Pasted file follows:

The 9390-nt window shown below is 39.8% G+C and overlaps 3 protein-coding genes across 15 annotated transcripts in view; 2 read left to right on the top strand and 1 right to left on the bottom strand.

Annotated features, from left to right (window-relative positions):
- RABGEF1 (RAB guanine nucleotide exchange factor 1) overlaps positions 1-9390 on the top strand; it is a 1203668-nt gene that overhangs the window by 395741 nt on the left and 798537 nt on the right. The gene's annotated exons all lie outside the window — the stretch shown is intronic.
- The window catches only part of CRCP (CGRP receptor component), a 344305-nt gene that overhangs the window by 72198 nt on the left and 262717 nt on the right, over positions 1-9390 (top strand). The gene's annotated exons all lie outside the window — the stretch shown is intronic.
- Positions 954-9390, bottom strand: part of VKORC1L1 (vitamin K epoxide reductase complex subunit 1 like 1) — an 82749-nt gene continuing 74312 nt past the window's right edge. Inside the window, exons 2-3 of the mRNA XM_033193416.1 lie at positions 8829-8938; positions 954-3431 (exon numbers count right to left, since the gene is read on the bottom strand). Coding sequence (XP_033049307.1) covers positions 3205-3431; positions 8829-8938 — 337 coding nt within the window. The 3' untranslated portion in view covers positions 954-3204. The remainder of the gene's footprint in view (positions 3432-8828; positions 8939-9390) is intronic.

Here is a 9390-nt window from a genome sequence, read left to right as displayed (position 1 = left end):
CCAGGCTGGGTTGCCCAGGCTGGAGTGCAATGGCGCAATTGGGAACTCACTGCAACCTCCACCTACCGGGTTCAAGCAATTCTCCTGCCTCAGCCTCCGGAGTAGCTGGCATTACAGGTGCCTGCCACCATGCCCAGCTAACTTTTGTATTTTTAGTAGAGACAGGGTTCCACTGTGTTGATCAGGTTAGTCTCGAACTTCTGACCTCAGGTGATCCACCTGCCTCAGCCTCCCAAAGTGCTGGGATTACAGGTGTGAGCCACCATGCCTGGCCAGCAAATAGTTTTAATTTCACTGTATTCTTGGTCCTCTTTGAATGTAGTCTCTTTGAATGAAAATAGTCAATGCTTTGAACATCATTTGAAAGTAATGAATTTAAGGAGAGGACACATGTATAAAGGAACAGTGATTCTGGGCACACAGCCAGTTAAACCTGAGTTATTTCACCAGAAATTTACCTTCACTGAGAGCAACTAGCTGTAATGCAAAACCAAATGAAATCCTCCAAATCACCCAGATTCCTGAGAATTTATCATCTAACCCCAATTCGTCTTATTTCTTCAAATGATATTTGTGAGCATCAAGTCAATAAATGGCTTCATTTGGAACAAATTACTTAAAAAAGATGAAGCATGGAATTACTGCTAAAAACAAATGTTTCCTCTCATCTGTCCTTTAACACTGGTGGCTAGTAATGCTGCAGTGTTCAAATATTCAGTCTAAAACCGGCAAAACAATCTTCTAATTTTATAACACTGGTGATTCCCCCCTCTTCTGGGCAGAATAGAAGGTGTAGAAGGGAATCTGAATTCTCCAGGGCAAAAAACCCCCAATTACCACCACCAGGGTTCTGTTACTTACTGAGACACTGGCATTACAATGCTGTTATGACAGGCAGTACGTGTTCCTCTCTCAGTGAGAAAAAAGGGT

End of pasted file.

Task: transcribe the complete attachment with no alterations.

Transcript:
The 9390-nt window shown below is 39.8% G+C and overlaps 3 protein-coding genes across 15 annotated transcripts in view; 2 read left to right on the top strand and 1 right to left on the bottom strand.

Annotated features, from left to right (window-relative positions):
- RABGEF1 (RAB guanine nucleotide exchange factor 1) overlaps positions 1-9390 on the top strand; it is a 1203668-nt gene that overhangs the window by 395741 nt on the left and 798537 nt on the right. The gene's annotated exons all lie outside the window — the stretch shown is intronic.
- The window catches only part of CRCP (CGRP receptor component), a 344305-nt gene that overhangs the window by 72198 nt on the left and 262717 nt on the right, over positions 1-9390 (top strand). The gene's annotated exons all lie outside the window — the stretch shown is intronic.
- Positions 954-9390, bottom strand: part of VKORC1L1 (vitamin K epoxide reductase complex subunit 1 like 1) — an 82749-nt gene continuing 74312 nt past the window's right edge. Inside the window, exons 2-3 of the mRNA XM_033193416.1 lie at positions 8829-8938; positions 954-3431 (exon numbers count right to left, since the gene is read on the bottom strand). Coding sequence (XP_033049307.1) covers positions 3205-3431; positions 8829-8938 — 337 coding nt within the window. The 3' untranslated portion in view covers positions 954-3204. The remainder of the gene's footprint in view (positions 3432-8828; positions 8939-9390) is intronic.

Here is a 9390-nt window from a genome sequence, read left to right as displayed (position 1 = left end):
CCAGGCTGGGTTGCCCAGGCTGGAGTGCAATGGCGCAATTGGGAACTCACTGCAACCTCCACCTACCGGGTTCAAGCAATTCTCCTGCCTCAGCCTCCGGAGTAGCTGGCATTACAGGTGCCTGCCACCATGCCCAGCTAACTTTTGTATTTTTAGTAGAGACAGGGTTCCACTGTGTTGATCAGGTTAGTCTCGAACTTCTGACCTCAGGTGATCCACCTGCCTCAGCCTCCCAAAGTGCTGGGATTACAGGTGTGAGCCACCATGCCTGGCCAGCAAATAGTTTTAATTTCACTGTATTCTTGGTCCTCTTTGAATGTAGTCTCTTTGAATGAAAATAGTCAATGCTTTGAACATCATTTGAAAGTAATGAATTTAAGGAGAGGACACATGTATAAAGGAACAGTGATTCTGGGCACACAGCCAGTTAAACCTGAGTTATTTCACCAGAAATTTACCTTCACTGAGAGCAACTAGCTGTAATGCAAAACCAAATGAAATCCTCCAAATCACCCAGATTCCTGAGAATTTATCATCTAACCCCAATTCGTCTTATTTCTTCAAATGATATTTGTGAGCATCAAGTCAATAAATGGCTTCATTTGGAACAAATTACTTAAAAAAGATGAAGCATGGAATTACTGCTAAAAACAAATGTTTCCTCTCATCTGTCCTTTAACACTGGTGGCTAGTAATGCTGCAGTGTTCAAATATTCAGTCTAAAACCGGCAAAACAATCTTCTAATTTTATAACACTGGTGATTCCCCCCTCTTCTGGGCAGAATAGAAGGTGTAGAAGGGAATCTGAATTCTCCAGGGCAAAAAACCCCCAATTACCACCACCAGGGTTCTGTTACTTACTGAGACACTGGCATTACAATGCTGTTATGACAGGCAGTACGTGTTCCTCTCTCAGTGAGAAAAAAGGGT